3. Providing professional development activities that improve the knowledge of teachers and principals and, in appropriate cases, paraprofessionals, in:
a. Content knowledge. Providing training in one or more of the core academic subjects that the teachers teach; and
b. Classroom practices. Providing training to improve teaching practices and student academic achievement through (a) effective instructional strategies, methods, and skills, and (b) the use of challenging State academic content standards and student academic achievement standards in preparing students for the State assessments.
4. Providing professional development activities that improve the knowledge of teachers and principals and, in appropriate cases, paraprofessionals, regarding effective instructional practices that:
a. Involve collaborative groups of teachers and administrators;
b. Address the needs of students with different learning styles, particularly students with disabilities, students with special needs (including students who are gifted and talented), and students with limited English proficiency;
c. Provide training in improving student behavior in the classroom and identifying early and appropriate interventions to help students with special needs;
d. Provide training to enable teachers and principals to involve parents in their children’s education, especially parents of limited English proficient and immigrant children; and
e. Provide training on how to use data and assessments to improve classroom practice and student learning.
5. Developing and implementing initiatives to promote retention of highly qualified teachers and principals, particularly in schools with a high percentage of low-achieving students, including programs that provide teacher mentoring from exemplary teachers and administrators, induction, and support for new teachers and principals during their first three years; and financial incentives to retain teachers and principals with a record of helping students to achieve academic success.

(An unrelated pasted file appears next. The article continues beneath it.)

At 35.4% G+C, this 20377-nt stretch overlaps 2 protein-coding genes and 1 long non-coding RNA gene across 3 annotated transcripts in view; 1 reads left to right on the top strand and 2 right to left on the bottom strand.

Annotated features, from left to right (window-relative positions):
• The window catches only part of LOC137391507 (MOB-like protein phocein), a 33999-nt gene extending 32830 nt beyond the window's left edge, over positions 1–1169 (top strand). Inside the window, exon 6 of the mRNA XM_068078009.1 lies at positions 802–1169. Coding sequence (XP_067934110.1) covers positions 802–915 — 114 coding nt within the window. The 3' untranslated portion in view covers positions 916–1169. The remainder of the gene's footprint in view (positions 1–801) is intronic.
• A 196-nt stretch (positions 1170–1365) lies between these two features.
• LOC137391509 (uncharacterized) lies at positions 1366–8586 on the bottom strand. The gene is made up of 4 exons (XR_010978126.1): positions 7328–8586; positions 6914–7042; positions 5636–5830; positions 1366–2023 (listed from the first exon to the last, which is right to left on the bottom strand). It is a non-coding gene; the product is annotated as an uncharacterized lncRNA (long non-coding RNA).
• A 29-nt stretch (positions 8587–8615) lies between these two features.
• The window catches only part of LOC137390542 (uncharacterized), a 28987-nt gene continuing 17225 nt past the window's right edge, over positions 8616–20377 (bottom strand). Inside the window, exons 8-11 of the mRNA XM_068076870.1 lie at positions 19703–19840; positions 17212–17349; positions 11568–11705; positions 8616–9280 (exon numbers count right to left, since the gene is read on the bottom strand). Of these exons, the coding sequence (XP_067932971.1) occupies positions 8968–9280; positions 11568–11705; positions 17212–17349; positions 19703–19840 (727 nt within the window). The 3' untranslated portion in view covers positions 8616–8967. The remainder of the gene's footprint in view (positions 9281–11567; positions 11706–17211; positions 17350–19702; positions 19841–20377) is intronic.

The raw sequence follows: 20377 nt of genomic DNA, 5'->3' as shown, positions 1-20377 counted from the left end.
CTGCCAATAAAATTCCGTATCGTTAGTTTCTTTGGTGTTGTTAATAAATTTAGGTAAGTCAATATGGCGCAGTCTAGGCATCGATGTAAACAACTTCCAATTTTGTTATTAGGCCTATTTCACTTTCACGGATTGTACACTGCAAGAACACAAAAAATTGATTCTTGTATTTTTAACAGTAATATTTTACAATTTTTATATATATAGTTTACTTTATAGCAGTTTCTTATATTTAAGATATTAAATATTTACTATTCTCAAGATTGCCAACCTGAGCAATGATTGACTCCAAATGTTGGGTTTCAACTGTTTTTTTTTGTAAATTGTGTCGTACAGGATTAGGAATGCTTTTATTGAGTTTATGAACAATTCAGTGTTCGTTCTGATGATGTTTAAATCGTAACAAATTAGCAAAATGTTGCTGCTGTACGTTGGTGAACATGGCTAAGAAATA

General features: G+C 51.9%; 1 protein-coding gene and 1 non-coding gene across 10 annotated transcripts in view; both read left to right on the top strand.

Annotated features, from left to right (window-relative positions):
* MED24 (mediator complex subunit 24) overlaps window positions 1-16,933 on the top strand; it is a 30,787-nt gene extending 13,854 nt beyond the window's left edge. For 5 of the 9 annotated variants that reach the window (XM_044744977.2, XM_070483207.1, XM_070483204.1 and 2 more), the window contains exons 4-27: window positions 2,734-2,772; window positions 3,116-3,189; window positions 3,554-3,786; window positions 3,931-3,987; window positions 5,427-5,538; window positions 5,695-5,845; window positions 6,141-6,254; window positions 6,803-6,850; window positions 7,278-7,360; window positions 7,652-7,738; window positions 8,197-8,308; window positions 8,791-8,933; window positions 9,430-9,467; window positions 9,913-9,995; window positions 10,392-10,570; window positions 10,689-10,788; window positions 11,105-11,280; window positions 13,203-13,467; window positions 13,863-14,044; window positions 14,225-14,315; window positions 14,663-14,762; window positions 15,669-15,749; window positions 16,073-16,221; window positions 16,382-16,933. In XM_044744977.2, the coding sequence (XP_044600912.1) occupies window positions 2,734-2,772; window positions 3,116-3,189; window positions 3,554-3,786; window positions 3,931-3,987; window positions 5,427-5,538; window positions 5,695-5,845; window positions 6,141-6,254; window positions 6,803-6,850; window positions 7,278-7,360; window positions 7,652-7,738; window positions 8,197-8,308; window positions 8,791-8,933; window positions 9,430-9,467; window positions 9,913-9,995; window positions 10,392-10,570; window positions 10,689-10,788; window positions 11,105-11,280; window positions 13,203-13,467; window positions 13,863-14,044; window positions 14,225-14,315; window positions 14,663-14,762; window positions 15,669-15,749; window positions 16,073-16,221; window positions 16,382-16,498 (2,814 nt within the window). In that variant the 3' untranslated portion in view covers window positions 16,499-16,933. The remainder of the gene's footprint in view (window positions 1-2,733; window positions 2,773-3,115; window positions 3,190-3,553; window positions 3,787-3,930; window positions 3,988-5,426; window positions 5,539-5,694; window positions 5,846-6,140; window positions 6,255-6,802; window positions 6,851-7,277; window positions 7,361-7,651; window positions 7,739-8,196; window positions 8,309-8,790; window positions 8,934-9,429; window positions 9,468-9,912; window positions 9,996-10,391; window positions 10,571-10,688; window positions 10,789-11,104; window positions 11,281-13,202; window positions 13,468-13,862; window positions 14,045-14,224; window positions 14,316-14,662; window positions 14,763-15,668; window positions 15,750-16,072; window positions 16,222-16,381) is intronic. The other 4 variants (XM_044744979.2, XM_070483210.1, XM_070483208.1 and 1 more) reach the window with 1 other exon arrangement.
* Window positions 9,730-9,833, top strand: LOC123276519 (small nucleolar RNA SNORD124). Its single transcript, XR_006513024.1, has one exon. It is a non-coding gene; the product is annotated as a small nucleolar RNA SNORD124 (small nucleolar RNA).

6. Carrying out programs and activities that are designed to improve the quality of the teaching force, such as innovative professional development programs that focus on technology literacy, tenure reform, testing teachers in the academic subject in which teachers teach, and merit pay programs.
7. Carrying out professional development programs that are designed to improve the quality of principals and superintendents, including the development and support of academies to help them become outstanding managers and educational leaders.
8. Hiring highly qualified teachers, including teachers who become highly qualified through State and local alternate routes to certification, and special education teachers, in order to reduce class size, particularly in the early grades.
9. Carrying out teacher advancement initiatives that promote professional growth and emphasize multiple career paths (such as paths to becoming a mentor teacher, career teacher, or exemplary teacher) and pay differentiation.